. What do you recall of that stay? Davis: Elvis did not have a great time. It’s funny, everyone there, including the Memphis Mafia and those in The Beatles’ inner circle, said the ice thawed eventually and they began to communicate. Awkward beginning and a lightening of the atmosphere and mood once they started jamming. Don’t forget Elvis was the King of his castle and The Beatles had invaded his home terrain and taken over the No. Elvis was not a happy camper making those repeat movies (three a year!) and The Beatles’ first movie was a home run! For more Beatles news, follow Daytrippin’ on Twitter and Facebook Q: Can you give me a brief thumbnail sketch of each Beatle, starting with John Lennon, who seemed to be a real pisser. Davis: John would still be campaigning, using his fame to right terrible wrongs – in Iraq, Afghanistan and the plight of the have-nots in third-world countries. What was dangerous was the late night flight in a rinky-dink plane with the owner of the charter jet company in the cockpit. And their landings in Missouri were runways with virtually no lights.
It wasn’t until they were well into this flight that The Beatles realized danger threatened. Once on the ground they had a wonderful break – celebrating Brian’s birthday and getting nicely inebriated. Davis: Back then I was around the same age as The Beatles and none of us had the vision.
Who in their early twenties has great vision … that comes with age. Today I am still astonished that people come up to me as if I’ve been sprinkled with invisible Beatle magic dust. I was just a lucky guy at the right place and right time – and who could have predicted it? No one.
I was just doing a nice job when by happenstance The Beatles rode into town… Q: You were covering the Watts riots in Los Angeles when you received a phone call that The Beatles and Elvis were about to meet at his home on Perugia Way. Given that no photos or recordings were made of that night, why were you, a journalist, invited to come in the first place and what was your take on if they got along or not? PAUL: Very PR-oriented. The most approachable of The Beatles, who knew the value of hobnobbing with the media and being nice.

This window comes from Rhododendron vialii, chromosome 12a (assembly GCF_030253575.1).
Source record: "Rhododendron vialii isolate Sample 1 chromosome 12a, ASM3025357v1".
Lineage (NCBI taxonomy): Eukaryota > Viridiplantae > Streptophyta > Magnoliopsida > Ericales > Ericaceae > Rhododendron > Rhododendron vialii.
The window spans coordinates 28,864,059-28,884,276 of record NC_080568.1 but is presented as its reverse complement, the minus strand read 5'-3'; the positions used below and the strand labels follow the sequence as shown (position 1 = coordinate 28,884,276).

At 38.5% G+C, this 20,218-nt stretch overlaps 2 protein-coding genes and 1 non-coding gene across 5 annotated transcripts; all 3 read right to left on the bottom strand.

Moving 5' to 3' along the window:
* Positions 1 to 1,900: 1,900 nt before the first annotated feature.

Q: Lennon specifically commented to you about America being the Wild West when it came to guns. What would he have thought of today’s America with random shootings at malls, colleges and military bases on such a regular basis? Ivor Davis will be signing copies of The Beatles and Me On Tour at the Los Angeles Fest for Beatles Fans Oct.
For more information about Ivor Davis, visit https://www. 395 Q: The Brian Epstein you painted was a man who seemed a harsh taskmaster who was volatile, vulnerable and emotionally fragile at times. Davis: Lots of older women I spoke to in the last couple of years told me that honestly they were in love with John, Paul, George and Ringo.
In their own (fantasizing) minds, when they looked at each individual member, they winked, waved and smiled back … and it was true love. Q: John Lennon’s fascination with President Kennedy assassination and insisting on a tour of the book depository where Lee Harvey Oswald made the deadly shots seems almost fateful or ironic? Credit: Express Newspapers Davis: JOHN: wickedly funny, who spoke his mind and it often came back to bite him. Witness that Jesus statement that landed him in hot water.
But brilliant and like Robin Williams a bit of a genius. Q: You write at the end of the tour, it was fun, but that you didn’t expect it to be historical or the Beatles to become legends. What’s your outlook today? GEORGE: Really uncomfortable with strangers at first.
He was a bit sullen at first and the kind of guy who warmed to you later – once he felt more relaxed and got used to you. RINGO: The newbie in The Beatles pack.
But as Brian Epstein said later, America made Ringo. By the time they flew home in September 1964, Ringo had become the most popular Beatle. By the time they flew home in September 1964, Ringo had become the most popular Beatle. But John was always pushing and prodding more than any of the other Beatles and at an early age was more concerned about politics and events outside the music biz. He was the political/social conscience of The Beatles.
Q: Frank Sinatra and Elvis Presley never experienced the kind of frenzy and mania The Beatles did. Can you give a perspective on why The Beatles seemed to evoke such feelings from the teens of that era? Davis: Brian lived a secret life. He was a closet gay, who took terrible risks in his personal life and had terrible experiences as a result.
He tried to give off the cool, imperious front but beneath he was terrified that his sexual preferences would come out and destroy The Beatles who he had worked so hard to build up. The Beatles at Hollywood Garden Party, September 1964; The Beatles and Me On Tour is available in hardback and Kindle on www.